Brandon L. Greene looks at who hold the reins of power and how this might be equalized.
Recently, I had the great pleasure of speaking with a group of high school kids about power. During the conversation, I asked them how many of them thought that they had the power to change things at the school. Only one boy raised his hand. I then followed up and asked him how he would convince the others in the room that they too have the power to change things at the school. I asked him what kinds of strategies he would use to move the rest of the class from non-believers to activists. I told the class that power first depends on how you see yourself. It’s only if you believe yourself to have power that you then begin to build that power, and ultimately use it. I told them that, simply by believing that they had no power, they had already fazed themselves out of the process. I then asked them, if only that one student who believed he had power was allowed to vote, and I only had to get his one single vote in order to gain the authority to make decisions for everyone, would that be fair? They all said no! I told them that they better start seeing themselves as powerful, then.
That anecdote — while, in my opinion, true and powerful in what it conveys to the youth — also had an undertone of reality and disappointment for me. I told the kids that I myself struggle to believe that I have power to make change, that I struggle to feel like I belong in the rooms I can walk into that had basically been off limits to me a couple of years ago before I had gained the title of attorney. I tried to show them from my own life and experience that learning to believe in your own power — and maintaining that belief — can be extremely difficult. I come from a marginalized background, yet I made it to one of the best law schools in the country, where I alone represented 33 percent of the black male population at the law school. Together, we three black males represented about 1 percent of the total law school population. How is one supposed to maintain his belief in his own power in that environment? Sure, we had affinity groups like the Black Law Students Association, of which I was a member. Sure, we had minority lawyer associations come and speak to us about how much we were needed in the legal profession as a whole and in the greater Boston area specifically. When it came time to return emails asking for advice or to wield social capital to be helpful, however, many of those associations, and the big firm partners they bring out to sell the diversity narrative, disappear or become unresponsive.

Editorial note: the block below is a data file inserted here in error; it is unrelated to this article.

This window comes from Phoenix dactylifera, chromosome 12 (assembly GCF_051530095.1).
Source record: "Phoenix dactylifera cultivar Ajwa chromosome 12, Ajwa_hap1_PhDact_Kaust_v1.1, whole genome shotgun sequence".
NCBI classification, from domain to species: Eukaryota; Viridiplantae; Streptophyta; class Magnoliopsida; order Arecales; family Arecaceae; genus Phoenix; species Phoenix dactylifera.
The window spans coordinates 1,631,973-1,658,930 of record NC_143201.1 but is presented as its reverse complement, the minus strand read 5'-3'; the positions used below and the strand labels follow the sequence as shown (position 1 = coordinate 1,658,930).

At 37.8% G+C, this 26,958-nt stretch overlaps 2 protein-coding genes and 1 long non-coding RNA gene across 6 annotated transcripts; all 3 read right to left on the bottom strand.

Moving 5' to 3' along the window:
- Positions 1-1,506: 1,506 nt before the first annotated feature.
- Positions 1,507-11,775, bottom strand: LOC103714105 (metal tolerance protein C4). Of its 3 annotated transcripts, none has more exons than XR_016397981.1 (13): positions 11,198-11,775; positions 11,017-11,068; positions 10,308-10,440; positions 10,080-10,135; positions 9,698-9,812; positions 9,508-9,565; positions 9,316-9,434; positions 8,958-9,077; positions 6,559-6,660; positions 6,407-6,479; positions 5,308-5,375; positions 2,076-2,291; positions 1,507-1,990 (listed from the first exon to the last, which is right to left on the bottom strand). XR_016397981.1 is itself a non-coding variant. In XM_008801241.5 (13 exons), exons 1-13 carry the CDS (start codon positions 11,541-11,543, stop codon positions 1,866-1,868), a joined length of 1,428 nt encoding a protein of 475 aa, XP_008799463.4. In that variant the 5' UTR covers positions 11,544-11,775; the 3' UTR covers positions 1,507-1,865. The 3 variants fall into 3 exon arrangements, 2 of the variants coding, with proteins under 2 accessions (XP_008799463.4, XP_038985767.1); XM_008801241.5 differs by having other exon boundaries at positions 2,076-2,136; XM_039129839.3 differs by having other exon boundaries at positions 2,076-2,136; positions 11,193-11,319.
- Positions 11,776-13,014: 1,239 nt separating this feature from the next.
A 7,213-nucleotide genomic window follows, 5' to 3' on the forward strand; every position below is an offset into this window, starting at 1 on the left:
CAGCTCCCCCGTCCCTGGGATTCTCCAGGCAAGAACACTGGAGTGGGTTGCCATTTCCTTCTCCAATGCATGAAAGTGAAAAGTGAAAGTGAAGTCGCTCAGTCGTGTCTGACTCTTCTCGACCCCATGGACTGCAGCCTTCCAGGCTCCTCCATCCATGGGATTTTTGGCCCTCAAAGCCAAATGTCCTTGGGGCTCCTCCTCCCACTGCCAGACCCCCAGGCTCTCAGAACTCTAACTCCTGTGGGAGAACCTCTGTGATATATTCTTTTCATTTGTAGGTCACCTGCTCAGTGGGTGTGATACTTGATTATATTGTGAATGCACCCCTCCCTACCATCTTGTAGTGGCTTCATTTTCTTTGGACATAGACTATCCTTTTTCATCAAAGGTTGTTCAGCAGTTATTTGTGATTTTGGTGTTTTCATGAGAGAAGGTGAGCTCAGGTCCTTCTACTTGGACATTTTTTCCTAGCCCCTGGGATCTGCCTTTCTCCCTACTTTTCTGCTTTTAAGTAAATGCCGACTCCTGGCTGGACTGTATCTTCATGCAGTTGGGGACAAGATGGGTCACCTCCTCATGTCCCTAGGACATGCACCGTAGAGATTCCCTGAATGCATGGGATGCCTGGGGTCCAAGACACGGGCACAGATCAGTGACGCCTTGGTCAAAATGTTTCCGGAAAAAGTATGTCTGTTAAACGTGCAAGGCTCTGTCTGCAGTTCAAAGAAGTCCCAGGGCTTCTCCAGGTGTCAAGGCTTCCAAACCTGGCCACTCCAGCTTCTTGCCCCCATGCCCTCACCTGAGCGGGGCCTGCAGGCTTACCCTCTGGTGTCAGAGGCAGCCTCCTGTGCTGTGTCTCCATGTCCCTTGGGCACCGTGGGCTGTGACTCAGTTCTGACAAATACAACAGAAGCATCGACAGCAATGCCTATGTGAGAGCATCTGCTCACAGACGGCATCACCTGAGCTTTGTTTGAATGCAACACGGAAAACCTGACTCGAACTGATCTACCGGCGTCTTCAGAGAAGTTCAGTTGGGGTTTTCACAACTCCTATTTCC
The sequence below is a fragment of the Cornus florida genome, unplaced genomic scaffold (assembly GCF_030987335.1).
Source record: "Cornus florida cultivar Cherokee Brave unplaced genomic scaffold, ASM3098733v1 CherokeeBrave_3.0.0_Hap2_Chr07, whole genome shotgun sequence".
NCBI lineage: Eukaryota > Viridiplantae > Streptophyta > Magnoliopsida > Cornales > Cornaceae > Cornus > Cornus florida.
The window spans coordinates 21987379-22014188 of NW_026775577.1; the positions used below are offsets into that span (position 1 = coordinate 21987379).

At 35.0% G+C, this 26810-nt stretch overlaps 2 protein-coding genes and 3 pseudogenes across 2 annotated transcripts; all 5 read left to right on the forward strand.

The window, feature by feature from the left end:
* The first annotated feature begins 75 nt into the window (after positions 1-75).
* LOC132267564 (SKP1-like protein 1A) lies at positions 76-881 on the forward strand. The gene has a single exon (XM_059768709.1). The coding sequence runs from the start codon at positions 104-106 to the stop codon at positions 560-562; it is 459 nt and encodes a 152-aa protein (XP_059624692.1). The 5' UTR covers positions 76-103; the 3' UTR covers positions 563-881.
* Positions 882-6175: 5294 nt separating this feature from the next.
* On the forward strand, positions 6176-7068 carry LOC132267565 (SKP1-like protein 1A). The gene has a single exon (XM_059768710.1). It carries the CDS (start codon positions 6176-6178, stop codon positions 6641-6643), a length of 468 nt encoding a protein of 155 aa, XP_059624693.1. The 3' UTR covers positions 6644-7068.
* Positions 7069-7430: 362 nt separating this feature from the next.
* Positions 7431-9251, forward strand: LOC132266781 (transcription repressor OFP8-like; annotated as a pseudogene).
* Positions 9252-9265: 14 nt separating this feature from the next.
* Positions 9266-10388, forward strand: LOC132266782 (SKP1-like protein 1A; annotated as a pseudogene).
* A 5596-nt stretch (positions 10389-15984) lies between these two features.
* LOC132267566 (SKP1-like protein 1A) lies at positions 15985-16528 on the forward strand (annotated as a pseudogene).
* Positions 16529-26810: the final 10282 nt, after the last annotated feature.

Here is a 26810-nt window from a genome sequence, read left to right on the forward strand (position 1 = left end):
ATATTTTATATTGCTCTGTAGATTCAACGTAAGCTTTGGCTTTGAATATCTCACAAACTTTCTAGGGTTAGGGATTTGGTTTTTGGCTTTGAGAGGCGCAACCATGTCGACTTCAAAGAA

If you make it through being the “other” in law school, business school, or , you are often left to navigate the waters of the profession — waters that reflect the institution as a whole — all by yourself. This makes sense, of course, since many American issues are institutional at their core. But it begs a bigger question: How does one maintain his belief in his power when the very people who have seemingly navigated the same waters you have fall silent? It’s one thing to make it through school and through the bar exam; it’s a whole other issue to make it into and through the profession. We talk a lot about diversifying these elite professions that have oftentimes been closed to certain populations. What we don’t talk enough about, however, is how those who come into these professions sometimes become super insular in the path to acquiring power and because, as Frederick Douglass said, “power concedes nothing,” once we acquire the power we yearned for, we become responsible for closing doors instead of opening them.